In regards to MY DRAW, I checked the box sometime in the early 80s. At the prompting of a colleague, I timed myself in the mid 90s and my time was 1.56 ( best out of 3 tries). At some point in the early 2004 I was again challenged to time shots on target and my time was 1.59 ( best out of 3 tries). I am sure that now, some near 20 years later.. my time ( in a bubble) is probably around the 2 second mark.

@KASHIRA-3, what was the distance and target (size) portions of that template? ;)

For those who are working on quantifying this metric, realize that the metric is incomplete unless it covers time, distance, and some measure of what the target happens to be, as well as how the draw is accomplished (i.e. from concealment versus open, what type of holster, was movement [and if so, what type] required, etc.).
 

KASHIRA-3

Elite
But in terms of speed of access, without quantifying -as with any other sporting endeavor- there's simply no true way to judge either improvement or deficiencies.

Its not a sporting endeavor with the vast majority of people who carry guns. You dont have to "quantify" anything as just about anyone living on the planet for any length of time is probably a fairly good judge of whether or not something like drawing a gun is fast, slow or somewhere in between. If your sensibilities are off, it probably wont be by much. Have you every watched someone guzzle a beer? Do you think you are a fair judge if they guzzled it fast or slow? Ever watched a pit crew change a tire? Was it fast?.. do you really need a congress of people or abundant quantified data to support your impression? Its just not rocket science and we probably dont need to treat it as such.

Again, if a person is a comp shooter... i get it. The timer is everything.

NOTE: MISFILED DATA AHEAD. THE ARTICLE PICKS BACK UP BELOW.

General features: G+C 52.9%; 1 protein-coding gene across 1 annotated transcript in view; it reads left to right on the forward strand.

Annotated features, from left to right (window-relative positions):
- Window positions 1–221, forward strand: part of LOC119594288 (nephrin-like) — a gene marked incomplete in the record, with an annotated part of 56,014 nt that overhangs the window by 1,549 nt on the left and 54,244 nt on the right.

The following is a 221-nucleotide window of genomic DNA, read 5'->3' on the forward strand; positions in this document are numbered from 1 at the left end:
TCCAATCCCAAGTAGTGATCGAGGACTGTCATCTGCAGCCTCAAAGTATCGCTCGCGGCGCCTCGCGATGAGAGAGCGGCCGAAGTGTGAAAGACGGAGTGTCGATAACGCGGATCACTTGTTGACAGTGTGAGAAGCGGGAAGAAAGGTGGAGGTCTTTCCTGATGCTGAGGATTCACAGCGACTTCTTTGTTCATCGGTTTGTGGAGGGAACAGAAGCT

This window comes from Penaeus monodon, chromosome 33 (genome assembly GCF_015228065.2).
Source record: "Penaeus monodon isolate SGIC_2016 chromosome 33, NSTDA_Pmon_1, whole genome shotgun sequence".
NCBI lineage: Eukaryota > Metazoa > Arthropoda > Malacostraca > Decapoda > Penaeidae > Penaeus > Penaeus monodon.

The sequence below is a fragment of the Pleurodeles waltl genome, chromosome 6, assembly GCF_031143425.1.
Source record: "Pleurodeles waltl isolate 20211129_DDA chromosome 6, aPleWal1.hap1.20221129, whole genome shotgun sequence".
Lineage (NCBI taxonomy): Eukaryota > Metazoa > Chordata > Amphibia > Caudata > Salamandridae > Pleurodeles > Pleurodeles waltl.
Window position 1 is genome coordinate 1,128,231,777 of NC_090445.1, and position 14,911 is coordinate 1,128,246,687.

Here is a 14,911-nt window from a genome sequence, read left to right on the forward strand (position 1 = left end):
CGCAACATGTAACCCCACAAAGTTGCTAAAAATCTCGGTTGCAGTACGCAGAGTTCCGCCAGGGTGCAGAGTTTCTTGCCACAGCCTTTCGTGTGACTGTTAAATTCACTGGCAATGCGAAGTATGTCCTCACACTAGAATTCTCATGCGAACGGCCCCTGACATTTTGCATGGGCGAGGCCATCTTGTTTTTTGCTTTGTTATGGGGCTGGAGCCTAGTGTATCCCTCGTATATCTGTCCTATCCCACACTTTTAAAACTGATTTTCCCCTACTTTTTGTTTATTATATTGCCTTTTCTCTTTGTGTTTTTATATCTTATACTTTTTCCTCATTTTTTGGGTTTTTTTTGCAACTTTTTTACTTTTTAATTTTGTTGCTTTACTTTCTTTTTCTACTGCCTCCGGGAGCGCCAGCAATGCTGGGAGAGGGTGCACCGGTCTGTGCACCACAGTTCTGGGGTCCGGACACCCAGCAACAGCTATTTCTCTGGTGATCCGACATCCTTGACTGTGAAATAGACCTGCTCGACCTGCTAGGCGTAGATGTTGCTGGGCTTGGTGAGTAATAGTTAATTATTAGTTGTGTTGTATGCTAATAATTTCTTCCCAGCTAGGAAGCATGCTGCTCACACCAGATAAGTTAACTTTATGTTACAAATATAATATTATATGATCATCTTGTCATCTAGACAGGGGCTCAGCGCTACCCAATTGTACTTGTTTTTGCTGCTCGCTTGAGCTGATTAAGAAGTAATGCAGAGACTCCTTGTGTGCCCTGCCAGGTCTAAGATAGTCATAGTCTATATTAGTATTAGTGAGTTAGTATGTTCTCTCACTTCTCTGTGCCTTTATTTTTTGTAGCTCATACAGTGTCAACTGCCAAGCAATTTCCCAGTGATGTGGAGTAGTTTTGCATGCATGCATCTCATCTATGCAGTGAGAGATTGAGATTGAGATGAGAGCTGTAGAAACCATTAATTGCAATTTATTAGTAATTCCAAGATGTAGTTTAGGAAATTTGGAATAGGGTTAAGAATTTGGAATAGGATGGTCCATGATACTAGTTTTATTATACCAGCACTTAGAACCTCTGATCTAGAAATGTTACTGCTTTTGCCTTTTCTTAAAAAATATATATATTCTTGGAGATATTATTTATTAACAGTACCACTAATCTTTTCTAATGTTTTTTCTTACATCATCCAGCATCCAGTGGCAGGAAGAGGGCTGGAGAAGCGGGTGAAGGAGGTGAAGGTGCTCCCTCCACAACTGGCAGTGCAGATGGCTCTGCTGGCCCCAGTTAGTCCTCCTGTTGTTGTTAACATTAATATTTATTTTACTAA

There has never been a time where I purposefully timed my draw out of some sort of self analysis. I have timed it when others simply wanted to compare themselves to me but I have never cared to do it for myself. I am not trying to achieve any particular time on the draw and unless a persons draw is obviously lacking or bumbling.. I dont think it matters. It either improves as a byproduct of trained habit action or it doesnt. Thats the way I look at it.

I have had the occasion to observe plenty of FAST and impressive shooters fail miserably during force on force training. Fast does not always make up for poor tactics or poor strategics. A good portion of the time its more about the MERIT of first couple of decisions you make in regards to [how] you manage a threat and what steps you ultimately take toward that end. ( knowing what you need to do and how you go about achieving it)

Training cannot be boundless for most people. If that is the case, I have to decide what I think it important. Speaking just for myself, I want to be competent in presenting my weapon, I want to be a competent marksman, I want to have enough mental grit to manage the crisis without folding and I want to know a whole heck of alot about tactics and strategic of fighting with a gun. I also want to know a whole heck of alot about the nature of criminals and how to competently assess dangerous circumstances, how to detect a developing danger, and how best to mitigate risks to my personal safety.

If this were 1880 and people often settled their disagreements by squaring off in the street at 20 paces, I might worry more about "fast". Its not 1880 and although speed is a factor, it has never been my chief focus or anything I do any handwringing over.